Return of Premium Rider (ROP): Returns a portion of the premiums paid during the policy term if the insured survives the policy's duration. Usually added to a critical illness policy

Long-Term Care Rider (LTCR): Provides benefits to cover long-term care expenses if you need assisted living or nursing home care.

Children's Term Rider (CTR): Provides coverage for the your children at a lower cost or at no additional premium.

Spouse Term Rider (STR): Extends coverage to the your spouse/partner under the same policy.

Joint first to die (JFTD): both you and your spouse/partner are owners and insured on one policy contract. When the first person dies the policy pays out to the remaining beneficiary

Joint last to die (JFLD): both you and your spouse/partner are owners and insured on one policy contract. When the last person dies the policy pays out to the beneficiaries - your family or business partner

Accidental Death and Dismemberment Rider (AD&D): Pays an additional benefit if you die or get dismembered as a result of an accident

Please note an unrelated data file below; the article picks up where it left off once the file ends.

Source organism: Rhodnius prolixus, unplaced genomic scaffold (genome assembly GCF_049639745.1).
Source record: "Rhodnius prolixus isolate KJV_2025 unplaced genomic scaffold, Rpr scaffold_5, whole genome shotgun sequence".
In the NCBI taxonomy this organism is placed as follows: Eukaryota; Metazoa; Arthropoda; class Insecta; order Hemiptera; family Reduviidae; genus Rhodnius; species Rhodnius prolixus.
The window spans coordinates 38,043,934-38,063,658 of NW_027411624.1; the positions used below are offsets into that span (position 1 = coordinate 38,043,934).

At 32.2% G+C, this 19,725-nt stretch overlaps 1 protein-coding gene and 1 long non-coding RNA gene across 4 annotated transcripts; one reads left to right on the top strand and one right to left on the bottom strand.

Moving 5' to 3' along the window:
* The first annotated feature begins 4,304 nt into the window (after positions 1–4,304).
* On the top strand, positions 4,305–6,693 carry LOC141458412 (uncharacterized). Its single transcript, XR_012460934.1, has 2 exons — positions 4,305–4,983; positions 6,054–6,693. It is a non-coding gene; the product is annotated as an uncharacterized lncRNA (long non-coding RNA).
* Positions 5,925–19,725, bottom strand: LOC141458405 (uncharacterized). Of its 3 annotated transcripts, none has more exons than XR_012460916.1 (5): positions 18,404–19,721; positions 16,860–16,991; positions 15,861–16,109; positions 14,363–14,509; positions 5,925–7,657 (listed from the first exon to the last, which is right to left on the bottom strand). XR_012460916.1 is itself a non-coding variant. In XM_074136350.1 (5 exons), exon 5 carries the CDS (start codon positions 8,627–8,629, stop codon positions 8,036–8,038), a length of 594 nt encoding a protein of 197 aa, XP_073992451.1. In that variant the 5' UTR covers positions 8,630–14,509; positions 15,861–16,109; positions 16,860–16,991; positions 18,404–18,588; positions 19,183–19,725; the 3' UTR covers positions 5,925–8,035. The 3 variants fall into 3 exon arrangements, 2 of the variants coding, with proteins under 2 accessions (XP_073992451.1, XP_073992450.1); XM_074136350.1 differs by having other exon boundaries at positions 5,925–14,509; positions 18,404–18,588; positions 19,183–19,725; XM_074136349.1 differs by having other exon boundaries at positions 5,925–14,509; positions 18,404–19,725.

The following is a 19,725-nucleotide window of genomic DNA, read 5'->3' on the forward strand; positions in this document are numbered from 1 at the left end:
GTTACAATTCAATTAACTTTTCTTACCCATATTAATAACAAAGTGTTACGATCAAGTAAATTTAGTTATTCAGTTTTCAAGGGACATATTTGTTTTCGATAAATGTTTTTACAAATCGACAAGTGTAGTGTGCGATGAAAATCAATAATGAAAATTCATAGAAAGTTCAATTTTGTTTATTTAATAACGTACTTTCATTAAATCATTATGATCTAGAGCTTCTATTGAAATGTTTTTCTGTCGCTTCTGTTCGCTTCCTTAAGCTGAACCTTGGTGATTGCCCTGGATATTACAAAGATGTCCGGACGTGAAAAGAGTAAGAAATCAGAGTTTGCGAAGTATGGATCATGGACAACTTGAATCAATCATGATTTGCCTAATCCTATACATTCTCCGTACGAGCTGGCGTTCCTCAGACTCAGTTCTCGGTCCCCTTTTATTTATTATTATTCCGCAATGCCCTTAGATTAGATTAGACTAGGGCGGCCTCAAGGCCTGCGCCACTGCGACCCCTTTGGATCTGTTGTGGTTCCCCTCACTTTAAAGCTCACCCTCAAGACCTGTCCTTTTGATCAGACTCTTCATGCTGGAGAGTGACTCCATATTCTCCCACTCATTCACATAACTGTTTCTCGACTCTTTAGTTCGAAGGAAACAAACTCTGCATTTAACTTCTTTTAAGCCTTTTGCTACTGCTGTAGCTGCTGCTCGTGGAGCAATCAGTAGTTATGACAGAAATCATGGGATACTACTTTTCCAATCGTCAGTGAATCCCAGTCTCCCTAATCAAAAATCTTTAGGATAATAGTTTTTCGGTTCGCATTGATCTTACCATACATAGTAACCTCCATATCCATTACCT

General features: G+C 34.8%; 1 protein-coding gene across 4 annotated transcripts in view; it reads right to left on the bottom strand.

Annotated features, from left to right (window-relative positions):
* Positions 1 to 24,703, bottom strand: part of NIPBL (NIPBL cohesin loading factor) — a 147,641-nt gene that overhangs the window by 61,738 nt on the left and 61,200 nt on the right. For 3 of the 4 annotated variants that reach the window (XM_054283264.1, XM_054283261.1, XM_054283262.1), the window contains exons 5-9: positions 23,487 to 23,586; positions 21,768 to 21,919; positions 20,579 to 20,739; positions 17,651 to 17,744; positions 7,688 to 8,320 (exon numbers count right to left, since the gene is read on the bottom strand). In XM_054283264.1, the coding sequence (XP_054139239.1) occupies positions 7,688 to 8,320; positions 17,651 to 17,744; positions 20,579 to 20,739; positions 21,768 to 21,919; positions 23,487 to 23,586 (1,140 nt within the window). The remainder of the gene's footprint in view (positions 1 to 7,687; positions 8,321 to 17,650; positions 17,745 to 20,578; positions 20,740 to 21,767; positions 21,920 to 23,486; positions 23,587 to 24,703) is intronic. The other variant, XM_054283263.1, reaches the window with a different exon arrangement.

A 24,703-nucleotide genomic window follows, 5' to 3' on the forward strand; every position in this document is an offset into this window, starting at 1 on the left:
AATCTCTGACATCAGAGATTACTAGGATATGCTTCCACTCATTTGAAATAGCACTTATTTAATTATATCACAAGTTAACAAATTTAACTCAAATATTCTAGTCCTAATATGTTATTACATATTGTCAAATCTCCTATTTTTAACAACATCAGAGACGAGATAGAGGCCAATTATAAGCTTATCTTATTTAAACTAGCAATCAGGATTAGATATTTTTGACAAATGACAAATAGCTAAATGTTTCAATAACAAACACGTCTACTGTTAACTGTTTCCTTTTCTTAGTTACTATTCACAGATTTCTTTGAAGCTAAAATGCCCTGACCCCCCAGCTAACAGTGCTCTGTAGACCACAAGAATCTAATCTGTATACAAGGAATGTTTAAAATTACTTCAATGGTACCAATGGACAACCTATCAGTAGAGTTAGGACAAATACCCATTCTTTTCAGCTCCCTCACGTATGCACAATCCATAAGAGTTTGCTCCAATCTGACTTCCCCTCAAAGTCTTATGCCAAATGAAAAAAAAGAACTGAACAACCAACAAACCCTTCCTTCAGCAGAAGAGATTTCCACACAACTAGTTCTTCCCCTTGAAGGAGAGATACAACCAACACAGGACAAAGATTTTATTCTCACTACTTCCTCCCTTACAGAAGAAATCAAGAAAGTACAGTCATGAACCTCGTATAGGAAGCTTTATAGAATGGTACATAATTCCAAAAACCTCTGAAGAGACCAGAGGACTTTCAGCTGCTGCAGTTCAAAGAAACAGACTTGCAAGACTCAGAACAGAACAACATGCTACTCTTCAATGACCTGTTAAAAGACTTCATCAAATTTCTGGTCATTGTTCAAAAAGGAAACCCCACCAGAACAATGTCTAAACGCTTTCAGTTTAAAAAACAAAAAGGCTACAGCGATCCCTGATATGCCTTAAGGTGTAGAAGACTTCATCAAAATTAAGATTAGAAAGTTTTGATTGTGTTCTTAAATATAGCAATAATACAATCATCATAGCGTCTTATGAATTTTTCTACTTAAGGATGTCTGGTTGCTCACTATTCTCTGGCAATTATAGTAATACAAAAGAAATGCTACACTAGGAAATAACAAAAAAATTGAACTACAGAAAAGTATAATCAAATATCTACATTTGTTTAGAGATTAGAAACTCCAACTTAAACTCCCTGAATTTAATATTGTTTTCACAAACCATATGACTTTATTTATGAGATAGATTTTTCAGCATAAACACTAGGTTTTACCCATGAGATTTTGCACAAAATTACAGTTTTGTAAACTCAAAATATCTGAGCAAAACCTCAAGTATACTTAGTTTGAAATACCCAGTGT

Living Benefits Rider: Offers the ability to access a portion of the death benefit if you are diagnosed with a critical or terminal illness

Partial Withdrawal Rider: Allows you to make partial withdrawals from the policy's cash value without surrendering the entire policy


How much life insurance do I need?

Determining how much life insurance you need involves considering several factors related to your financial situation and the needs of your dependents or beneficiaries. There are life insurance calculators available here. Here are some steps to help you estimate the appropriate amount of life insurance coverage:


Calculate Your Debts and Expenses:

  • Add up all your outstanding debts, such as mortgages, student loans, credit card debt, and other loans. Consider your ongoing monthly expenses, including utilities, groceries, childcare, and other necessary costs.

Estimate Future Financial Needs:

  • Consider future financial needs like college tuition for your children, retirement savings for your spouse, and any other long-term financial goals